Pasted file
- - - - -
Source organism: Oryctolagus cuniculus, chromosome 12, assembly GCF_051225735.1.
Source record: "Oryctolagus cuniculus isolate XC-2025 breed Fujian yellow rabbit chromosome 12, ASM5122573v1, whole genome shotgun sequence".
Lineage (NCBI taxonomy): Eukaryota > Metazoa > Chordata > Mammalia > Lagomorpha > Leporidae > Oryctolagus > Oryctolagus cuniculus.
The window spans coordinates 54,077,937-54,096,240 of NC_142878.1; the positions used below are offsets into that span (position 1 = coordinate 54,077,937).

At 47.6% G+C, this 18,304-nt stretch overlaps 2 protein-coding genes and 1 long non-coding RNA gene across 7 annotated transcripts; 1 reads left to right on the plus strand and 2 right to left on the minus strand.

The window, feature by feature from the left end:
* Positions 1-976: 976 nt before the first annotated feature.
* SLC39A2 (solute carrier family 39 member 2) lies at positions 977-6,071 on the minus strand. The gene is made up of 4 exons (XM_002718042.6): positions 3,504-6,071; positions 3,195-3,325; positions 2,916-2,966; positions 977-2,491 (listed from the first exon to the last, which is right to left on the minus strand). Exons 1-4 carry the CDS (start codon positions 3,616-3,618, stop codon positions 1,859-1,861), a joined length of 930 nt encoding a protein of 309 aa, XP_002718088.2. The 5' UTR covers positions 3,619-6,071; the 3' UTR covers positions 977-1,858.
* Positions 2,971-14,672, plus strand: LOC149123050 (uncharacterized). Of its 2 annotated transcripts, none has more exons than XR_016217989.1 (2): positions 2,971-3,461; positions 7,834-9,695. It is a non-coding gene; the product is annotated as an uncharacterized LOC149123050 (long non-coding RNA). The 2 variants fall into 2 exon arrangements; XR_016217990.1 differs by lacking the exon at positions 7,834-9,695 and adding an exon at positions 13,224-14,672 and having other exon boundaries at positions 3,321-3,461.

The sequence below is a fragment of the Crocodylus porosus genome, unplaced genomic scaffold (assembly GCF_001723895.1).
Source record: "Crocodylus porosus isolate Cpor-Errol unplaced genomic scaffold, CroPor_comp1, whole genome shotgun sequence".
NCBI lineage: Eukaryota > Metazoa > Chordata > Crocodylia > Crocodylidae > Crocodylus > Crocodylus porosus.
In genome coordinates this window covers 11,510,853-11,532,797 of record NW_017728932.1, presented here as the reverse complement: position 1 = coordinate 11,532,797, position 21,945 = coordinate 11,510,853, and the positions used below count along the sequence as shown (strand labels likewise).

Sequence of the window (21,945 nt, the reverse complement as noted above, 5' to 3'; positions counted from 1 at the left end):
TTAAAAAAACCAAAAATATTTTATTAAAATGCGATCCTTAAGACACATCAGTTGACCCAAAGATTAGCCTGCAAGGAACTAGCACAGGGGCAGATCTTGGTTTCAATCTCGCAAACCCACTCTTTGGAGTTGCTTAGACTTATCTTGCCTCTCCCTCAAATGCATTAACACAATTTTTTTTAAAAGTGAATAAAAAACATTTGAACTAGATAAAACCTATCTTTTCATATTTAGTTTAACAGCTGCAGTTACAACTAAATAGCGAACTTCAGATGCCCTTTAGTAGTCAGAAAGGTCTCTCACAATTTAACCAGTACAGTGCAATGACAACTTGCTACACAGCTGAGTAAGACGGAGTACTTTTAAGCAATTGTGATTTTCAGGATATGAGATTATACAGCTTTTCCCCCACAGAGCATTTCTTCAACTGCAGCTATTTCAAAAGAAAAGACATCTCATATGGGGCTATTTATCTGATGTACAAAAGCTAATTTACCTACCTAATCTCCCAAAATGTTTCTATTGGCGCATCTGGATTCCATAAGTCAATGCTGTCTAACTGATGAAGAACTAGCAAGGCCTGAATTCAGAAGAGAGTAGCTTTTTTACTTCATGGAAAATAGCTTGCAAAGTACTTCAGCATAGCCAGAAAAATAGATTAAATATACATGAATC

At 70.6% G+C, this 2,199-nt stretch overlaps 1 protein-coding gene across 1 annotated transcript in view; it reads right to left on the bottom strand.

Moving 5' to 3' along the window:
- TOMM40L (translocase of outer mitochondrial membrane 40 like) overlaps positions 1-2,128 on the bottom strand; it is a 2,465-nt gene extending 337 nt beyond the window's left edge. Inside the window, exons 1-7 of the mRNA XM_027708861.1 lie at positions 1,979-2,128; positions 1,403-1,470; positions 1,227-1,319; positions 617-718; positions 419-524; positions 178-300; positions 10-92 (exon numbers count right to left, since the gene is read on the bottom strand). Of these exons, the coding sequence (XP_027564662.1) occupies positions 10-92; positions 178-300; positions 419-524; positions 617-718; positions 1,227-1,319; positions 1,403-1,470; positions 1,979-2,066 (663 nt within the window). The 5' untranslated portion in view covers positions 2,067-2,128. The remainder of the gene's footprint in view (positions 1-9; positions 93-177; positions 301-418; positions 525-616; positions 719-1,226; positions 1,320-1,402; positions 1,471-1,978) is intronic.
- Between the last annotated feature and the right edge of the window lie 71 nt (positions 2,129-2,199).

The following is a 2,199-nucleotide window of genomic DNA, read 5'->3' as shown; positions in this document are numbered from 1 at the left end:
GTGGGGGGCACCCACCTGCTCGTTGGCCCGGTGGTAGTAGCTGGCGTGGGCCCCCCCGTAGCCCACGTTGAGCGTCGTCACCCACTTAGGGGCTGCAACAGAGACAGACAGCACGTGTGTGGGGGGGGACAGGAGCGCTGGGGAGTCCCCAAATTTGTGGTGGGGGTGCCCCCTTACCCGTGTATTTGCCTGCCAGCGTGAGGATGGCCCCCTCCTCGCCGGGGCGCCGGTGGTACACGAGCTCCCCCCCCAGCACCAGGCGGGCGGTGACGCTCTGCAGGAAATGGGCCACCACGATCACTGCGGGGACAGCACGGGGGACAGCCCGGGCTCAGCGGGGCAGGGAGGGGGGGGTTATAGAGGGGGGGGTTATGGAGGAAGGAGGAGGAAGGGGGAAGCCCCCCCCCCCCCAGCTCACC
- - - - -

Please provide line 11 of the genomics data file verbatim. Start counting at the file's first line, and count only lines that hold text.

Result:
Source record: "Crocodylus porosus isolate Cpor-Errol unplaced genomic scaffold, CroPor_comp1, whole genome shotgun sequence".